Interview with Ilka Wölfle, the Director of the European Representation of German Social Insurance


In 2020, 1.3 million people died of cancer in Europe and more than three million European citizens were diagnosed with one of over 200 types of cancer. The number of cancer cases could double by 2035. With its new action plan, the EC now wants to take more decisive action against cancer and it is supporting the fight against cancer with four billion euros.

DSV newsletter: Ms Wölfle, the EC presented its EU cancer plan in February 2021. Its comprehensive actions aim to improve prevention and treatment and to contribute to a better quality of life for EU citizens. On 14 June 2021, the European Representation of German Social Insurance, together with the National Association of Statutory Health Insurance Funds (GKV-Spitzenverband), focused on this topic in an online event entitled "Getting to grips with cancer". What were the main topics of discussion at your event?

The fact is that almost 40 % of all cancer cases are preventable. Effective prevention is a key element in fighting cancer. At our event, which attracted around 100 participants, it quickly emerged that strengthening prevention efforts was seen as a priority. The EU is seen as having a duty to set the framework for health promotion and to give impetus to its Member States. Specifically, we discussed increasing tobacco and alcohol taxes here, strengthening occupational health protections and curbing the advertising of unhealthy foods aimed at children."

DSV newsletter: Since 2009, the EU has been working hard to expand and promote cancer screening programmes in its Member States. Apparently, this is still not running satisfactorily. What should be improved?

Ilka Wölfle: "The EC wants to support its Member States in providing screening for breast, colorectal and cervical cancer to 90 per cent of eligible EU citizens by 2025. That is a big step. In addition, our event also called for improving the access, quality and diagnostics of these programmes."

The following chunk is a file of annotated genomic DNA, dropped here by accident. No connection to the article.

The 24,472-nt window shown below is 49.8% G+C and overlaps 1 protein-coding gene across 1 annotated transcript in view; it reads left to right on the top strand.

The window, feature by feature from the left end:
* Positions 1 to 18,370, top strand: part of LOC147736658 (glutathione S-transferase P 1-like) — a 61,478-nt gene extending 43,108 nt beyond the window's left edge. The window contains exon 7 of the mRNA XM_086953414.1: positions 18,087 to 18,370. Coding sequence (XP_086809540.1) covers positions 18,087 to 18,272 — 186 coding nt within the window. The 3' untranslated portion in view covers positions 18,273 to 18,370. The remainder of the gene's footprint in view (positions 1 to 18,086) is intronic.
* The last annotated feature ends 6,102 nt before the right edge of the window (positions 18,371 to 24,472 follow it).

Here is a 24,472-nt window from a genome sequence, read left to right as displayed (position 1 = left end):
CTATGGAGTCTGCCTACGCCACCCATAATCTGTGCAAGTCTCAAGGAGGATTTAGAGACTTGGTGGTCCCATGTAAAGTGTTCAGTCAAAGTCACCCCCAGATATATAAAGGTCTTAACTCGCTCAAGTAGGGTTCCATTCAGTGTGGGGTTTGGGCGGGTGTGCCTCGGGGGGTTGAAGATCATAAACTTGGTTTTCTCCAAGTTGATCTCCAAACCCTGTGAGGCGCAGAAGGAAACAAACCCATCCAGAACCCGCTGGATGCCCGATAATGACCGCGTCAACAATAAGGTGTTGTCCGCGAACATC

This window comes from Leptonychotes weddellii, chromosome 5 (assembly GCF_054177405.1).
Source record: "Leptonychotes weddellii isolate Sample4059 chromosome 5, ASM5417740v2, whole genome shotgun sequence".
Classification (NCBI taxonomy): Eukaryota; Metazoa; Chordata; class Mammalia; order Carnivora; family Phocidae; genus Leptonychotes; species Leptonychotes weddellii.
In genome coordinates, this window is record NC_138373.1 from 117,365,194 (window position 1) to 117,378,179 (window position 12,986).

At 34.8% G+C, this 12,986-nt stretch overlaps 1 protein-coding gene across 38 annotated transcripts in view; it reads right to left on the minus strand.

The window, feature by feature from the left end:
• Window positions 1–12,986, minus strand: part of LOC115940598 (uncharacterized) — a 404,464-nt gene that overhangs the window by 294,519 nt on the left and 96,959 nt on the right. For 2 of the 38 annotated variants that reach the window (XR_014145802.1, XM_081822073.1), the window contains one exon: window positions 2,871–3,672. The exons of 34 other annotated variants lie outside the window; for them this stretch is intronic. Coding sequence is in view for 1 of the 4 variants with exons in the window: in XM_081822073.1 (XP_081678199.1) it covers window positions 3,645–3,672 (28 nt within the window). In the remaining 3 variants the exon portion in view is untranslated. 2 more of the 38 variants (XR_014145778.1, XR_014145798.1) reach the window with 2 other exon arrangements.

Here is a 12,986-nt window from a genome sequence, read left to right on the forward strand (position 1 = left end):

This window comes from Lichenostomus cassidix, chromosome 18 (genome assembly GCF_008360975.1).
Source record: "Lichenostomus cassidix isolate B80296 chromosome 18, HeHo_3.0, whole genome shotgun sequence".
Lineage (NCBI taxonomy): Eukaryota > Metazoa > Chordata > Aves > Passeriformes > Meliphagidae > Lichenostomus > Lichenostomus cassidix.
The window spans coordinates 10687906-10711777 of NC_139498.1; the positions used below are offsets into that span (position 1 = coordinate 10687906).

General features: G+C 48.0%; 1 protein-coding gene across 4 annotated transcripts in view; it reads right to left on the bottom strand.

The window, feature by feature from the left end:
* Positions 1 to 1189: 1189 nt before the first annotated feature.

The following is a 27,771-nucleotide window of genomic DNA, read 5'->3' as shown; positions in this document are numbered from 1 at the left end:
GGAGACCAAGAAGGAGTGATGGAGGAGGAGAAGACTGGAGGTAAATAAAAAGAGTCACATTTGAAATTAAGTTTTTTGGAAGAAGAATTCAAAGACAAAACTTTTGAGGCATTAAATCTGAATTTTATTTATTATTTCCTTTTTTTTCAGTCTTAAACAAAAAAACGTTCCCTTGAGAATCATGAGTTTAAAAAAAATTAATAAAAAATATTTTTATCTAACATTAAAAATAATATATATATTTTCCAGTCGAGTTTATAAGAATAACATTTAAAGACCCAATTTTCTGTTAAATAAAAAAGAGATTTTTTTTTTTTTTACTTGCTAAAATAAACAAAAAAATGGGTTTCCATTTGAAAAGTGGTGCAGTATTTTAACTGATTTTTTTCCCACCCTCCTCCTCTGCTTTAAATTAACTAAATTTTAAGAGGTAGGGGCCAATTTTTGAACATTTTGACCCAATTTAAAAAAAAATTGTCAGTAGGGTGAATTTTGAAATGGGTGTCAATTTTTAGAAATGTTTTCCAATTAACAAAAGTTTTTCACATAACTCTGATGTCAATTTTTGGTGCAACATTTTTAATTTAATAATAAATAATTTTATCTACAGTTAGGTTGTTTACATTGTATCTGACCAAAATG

DSV newsletter: Were medicines also being discussed? 

Ilka Wölfle: "Yes, the medicines quickly came into focus. All three official participants, Dr Pfeiffer, Chair of the Board of the National Association of Statutory Health Insurance Funds, the Member of the European Parliament, Dr Liese, as well as Dr Schreck from DG SANTE, spoke especially about the need for an economically practicable as well as a secure supply of pharmaceuticals. High prices of medicines are a particular problem when it comes to cancer medicines. Alternative pricing models should be considered here. Supply bottlenecks must also be taken seriously. One suggestion from the discussion was to establish digital reporting systems that give real-time transparency about the availabilities of the medicines needed for care."

DSV  newsletter: Ms Wölfle, what is your summary of the event?

Ilka Wölfle: "My conclusion is: the fight against cancer is one of the most important but also most challenging tasks currently being tackled at EU level. The social insurance system, being the provider of old-age, occupational accident, health and nursing care, makes its contribution to this almost by virtue of its official mandate. We published concrete proposals in a statement released early June 2021. Our 'Getting to grips with cancer' event, which we held together with the National Association of Statutory Health Insurance Funds (GKV-Spitzenverband), was intended to provide further impetus. Feedback has shown me that it succeeded very well."